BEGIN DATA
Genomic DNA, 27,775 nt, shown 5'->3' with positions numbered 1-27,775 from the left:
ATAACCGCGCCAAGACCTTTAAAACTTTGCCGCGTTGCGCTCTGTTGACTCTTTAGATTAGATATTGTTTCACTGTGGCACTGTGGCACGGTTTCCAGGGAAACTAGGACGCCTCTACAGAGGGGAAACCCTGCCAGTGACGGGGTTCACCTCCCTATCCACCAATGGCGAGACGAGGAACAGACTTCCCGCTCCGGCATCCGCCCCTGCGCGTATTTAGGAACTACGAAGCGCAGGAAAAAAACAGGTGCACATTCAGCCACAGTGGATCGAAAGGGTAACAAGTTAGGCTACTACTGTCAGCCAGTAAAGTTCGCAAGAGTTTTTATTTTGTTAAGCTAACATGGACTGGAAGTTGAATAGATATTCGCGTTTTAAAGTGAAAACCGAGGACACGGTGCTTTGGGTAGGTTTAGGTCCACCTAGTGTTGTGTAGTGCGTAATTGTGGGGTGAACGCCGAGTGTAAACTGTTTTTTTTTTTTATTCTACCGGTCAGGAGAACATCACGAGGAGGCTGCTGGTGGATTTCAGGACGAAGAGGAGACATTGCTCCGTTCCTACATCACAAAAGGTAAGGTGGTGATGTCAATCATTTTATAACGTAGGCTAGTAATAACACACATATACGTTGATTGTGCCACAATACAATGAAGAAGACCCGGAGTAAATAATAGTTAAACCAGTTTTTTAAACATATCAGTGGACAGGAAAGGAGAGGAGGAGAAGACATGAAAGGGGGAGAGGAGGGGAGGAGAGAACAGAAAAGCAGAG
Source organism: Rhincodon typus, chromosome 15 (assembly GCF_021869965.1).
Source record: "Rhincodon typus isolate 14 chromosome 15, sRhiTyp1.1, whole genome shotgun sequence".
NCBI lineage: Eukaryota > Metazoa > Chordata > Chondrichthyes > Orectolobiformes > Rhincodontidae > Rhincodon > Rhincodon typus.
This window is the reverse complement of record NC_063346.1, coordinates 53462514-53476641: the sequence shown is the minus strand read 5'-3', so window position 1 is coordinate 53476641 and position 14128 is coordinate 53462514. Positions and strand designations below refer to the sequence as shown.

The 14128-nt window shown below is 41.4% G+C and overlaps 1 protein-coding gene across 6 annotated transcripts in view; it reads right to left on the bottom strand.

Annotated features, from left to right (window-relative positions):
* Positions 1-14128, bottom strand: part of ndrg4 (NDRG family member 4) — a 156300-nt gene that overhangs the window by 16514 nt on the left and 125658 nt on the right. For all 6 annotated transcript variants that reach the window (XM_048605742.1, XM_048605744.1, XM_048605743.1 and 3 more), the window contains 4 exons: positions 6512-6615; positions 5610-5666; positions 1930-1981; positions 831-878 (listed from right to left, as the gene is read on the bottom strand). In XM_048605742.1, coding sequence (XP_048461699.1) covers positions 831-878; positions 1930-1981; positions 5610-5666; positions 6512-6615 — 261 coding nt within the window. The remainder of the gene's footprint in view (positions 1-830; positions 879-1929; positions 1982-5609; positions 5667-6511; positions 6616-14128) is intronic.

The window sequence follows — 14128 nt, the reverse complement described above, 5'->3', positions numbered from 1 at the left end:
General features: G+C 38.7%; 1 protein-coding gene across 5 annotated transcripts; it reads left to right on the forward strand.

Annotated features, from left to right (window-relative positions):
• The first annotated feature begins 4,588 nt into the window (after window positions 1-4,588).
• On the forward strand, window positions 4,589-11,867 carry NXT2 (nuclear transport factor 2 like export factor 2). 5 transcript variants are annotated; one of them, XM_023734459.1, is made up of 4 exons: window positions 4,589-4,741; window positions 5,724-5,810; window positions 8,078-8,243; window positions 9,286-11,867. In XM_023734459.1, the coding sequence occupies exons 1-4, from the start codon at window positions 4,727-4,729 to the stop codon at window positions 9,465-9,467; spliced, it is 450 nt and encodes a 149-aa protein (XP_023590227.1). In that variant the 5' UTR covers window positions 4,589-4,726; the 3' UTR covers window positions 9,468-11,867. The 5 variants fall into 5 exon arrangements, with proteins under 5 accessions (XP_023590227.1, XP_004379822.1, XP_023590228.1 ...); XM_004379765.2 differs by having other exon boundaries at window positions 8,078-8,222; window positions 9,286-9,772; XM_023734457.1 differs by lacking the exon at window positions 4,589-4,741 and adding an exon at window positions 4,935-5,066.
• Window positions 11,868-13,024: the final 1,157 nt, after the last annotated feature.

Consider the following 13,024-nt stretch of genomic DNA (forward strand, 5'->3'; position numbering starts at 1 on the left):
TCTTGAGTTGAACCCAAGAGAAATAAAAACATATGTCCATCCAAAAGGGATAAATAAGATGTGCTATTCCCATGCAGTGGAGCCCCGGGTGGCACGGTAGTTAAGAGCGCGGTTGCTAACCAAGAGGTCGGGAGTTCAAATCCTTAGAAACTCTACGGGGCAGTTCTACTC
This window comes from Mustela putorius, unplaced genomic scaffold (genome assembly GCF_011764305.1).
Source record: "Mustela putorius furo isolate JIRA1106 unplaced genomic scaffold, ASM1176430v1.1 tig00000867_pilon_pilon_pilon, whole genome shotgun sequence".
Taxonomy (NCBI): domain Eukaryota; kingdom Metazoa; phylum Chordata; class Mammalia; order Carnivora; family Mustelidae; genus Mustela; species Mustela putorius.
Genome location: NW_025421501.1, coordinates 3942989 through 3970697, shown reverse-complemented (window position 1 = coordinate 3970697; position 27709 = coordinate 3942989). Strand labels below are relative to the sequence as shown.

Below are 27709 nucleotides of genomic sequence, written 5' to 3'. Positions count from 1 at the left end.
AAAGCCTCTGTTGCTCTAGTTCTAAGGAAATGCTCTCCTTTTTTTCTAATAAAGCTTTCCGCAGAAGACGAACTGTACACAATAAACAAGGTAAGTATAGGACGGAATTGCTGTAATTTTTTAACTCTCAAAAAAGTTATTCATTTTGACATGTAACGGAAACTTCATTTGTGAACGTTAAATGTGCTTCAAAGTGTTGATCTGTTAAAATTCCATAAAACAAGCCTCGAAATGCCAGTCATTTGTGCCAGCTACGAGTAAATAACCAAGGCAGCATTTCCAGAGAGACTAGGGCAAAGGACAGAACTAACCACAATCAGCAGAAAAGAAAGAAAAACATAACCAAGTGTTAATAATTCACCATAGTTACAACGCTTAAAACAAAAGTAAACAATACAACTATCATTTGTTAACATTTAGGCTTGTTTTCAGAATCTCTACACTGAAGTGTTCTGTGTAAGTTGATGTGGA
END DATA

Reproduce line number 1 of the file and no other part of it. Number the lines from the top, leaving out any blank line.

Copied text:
Genomic DNA, 27,775 nt, shown 5'->3' with positions numbered 1-27,775 from the left: